• Amazon’s Earnings Plummet; Save a Tree: Rent a Utahn

    Posted Posted by David Duhr in WBN News & Events     Comments 2 comments

    Amazon.com’s 2011 4th-quarter earnings dropped 57%. In related news, my belief that there might be a God rose 57%. Here, Dennis Johnson does a pretty good job of concealing his glee.

    A better job, in fact, than he does here, commenting on the announcement that Barnes & Noble will not sell Amazon’s publishing imprint’s books. The closing line of a statement from a B&N rep to reporter Brad Stone goes like this: “We don’t get many requests for Amazon titles, but if customers wish to buy Amazon titles from us, we will make them available only online at bn.com.” I don’t get the chance to say this very often: Well done, Barnes & Noble.

    And here’s Laura Miller at Salon on how to boycott Amazon in 2012. Yes, I’ve mentioned this piece before. And yes, I will again. Many, many times.

    (Note how I’m acting as if it hasn’t been nine months since I last birthed a Friday links post.)

    So here’s an interesting something out of Utah: a library lending “human books” (via Melville House). Visitors to the Utah State University’s Merrill-Cazier Library can “check out” a human being, who will then sit down and tell the patron about his/her life. [Insert joke here about how this program sounds kinda cool, until you think about having to sit down and listen to someone from Utah tell you about his/her life in Utah, while you yourself are also in Utah.]

    I wrote about this in Wednesday’s Occupy Roundup post on Fringe, but it’s worth repeating: the OWS Lending Library is working with Occupy Tucson to collect copies of the books banned during the dismantling of the Tucson Unified School District’s Mexican-American studies program. And you can help them. So, help them.

    And here’s a caravan from Houston to Tucson doing the same thing. The “Librotraficante” takes place March 12 through the 18th, so you have some time to get involved. I mean, haven’t you always wanted to join a caravan?

    Helen Gurley Brown has donated $30 million to set up the David and Helen Gurley Brown Institute for Media Innovation at the Columbia School of Journalism and the Stanford School of Engineering. From the story: the funds give “each school $12 M. to endow a professorship. The remaining $6 M. will go toward the construction of a ‘highly visible signature space at the eastern end of the J-School’s landmark building, featuring a state-of-the-art high-tech newsroom.'” Well, okay. Half of me likes the sound of it; half of me likens it to donating money to Ted Turner so he can construct and staff a “highly visible” new building.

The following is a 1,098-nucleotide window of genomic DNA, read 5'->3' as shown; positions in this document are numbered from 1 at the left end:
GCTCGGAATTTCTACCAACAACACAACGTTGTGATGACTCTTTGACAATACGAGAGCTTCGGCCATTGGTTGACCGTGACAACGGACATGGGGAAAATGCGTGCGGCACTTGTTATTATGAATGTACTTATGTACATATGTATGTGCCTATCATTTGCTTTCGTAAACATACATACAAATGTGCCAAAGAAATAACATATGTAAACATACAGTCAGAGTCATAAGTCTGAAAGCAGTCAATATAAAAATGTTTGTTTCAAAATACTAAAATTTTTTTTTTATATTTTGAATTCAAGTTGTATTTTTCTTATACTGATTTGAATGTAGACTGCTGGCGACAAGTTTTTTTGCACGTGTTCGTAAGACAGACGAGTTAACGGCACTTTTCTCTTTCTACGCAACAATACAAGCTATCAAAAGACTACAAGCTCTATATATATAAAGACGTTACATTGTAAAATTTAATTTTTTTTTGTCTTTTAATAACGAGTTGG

From HTMLGiant, “Three Ways to Get a Free Poetry MFA” is kinda fun. Apropos of that, this coming week you’ll find on our own blog the first in a series of posts about post-MFA life.

    Alex Shakar on the reading public: “My gut sense (really, more of a feeling than an intellectual theory) is that the audience for serious prose literature is still growing in absolute numbers because the population as a whole is exploding. But that it’s shrinking as a percentage of people and mindshare. So novelists are in the strange, free-floating state of being perhaps read more and less central at once.”

    The used-to-be-kinda-cool-and-informative Publishers Weekly blog has a good time with “The Worst Book Ever.”

    Bad Book Review Bingo.

    Shit Agents & Editors Say is ho-hum, but it’ll only cost you two minutes.

    If he can fit on an airplane, Kevin Smith is coming to BookPeople.

    Nobel-winning poet Wislawa Szymborska died Wednesday. I remember spending an entire three-hour-long undergrad fiction workshop reading her work (because the professor didn’t want to read our terrible prose). Maybe the best class of that semester.

    Still waiting for the February installment of Eric Miles Williamson’s “Industrial Strength” over on the IWW website. January’s piece, though, is an interesting read for fans/non-fans of Dagoberto Gilb.

    Who, by the way, has two books on the list of banned titles in that Arizona mess, and writes about it here. (“I want to thank (Gracias, gracias!) the state of Arizona for its recognition,” he writes.) (via Martin Barkley)

    And who, by the way, has launched a new litmag out of UH-V’s Centro Victoria. Copies of which are now available for purchase (only $10) at WBN.

    Speaking of WBN, here’s what we’ve been up to. First, the good people over at CultureMap Austin profiled us. Then they provided an excellent write-up of our first Deadliners event. A video recording of which you can still catch on UStream (scroll to the 18′ mark).

    We’ve also added a Staff page so you can meet our consultants and coaches.

    Thanks for tuning in, and I’ll see you again next week month year.

    I’ll close by linking to a poem I enjoy, Matthew Zapruder’s “Poem for Wisconsin.” Where, FYI, the state’s Government Accountability Board has posted copies of the Scott Walker recall petitions, including the over 1,000,000 signatures.



    WriteByNight co-founder David Duhr is Fiction Editor for the Texas Observer and Managing Editor at Fringe Magazine. He contributes regularly to the Dallas Morning News, Publishing Perspectives, the Observer, and others. 


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    Anonymous Lit Lover

    I have a nominee that can out-do Moon People for worst book: THE BLACK MAIL OF CASH MONEY. The best part? It is Based On True Stories.

    Linkage: http://www.amazon.com/BLACK-MAIL-CASH-MONEY-STORIES/dp/1466904356

    David Duhr

    I was laughing after two words of the description. Protag’s name is “Cashus Moneyly”? Oh thank you, Ike Diamond(ly). And thank you, Anonymous Lit Lover.

    That description is 148 words. I bet I could cut it to 40 and keep all the same info.

    Would love your thoughts, please comment.x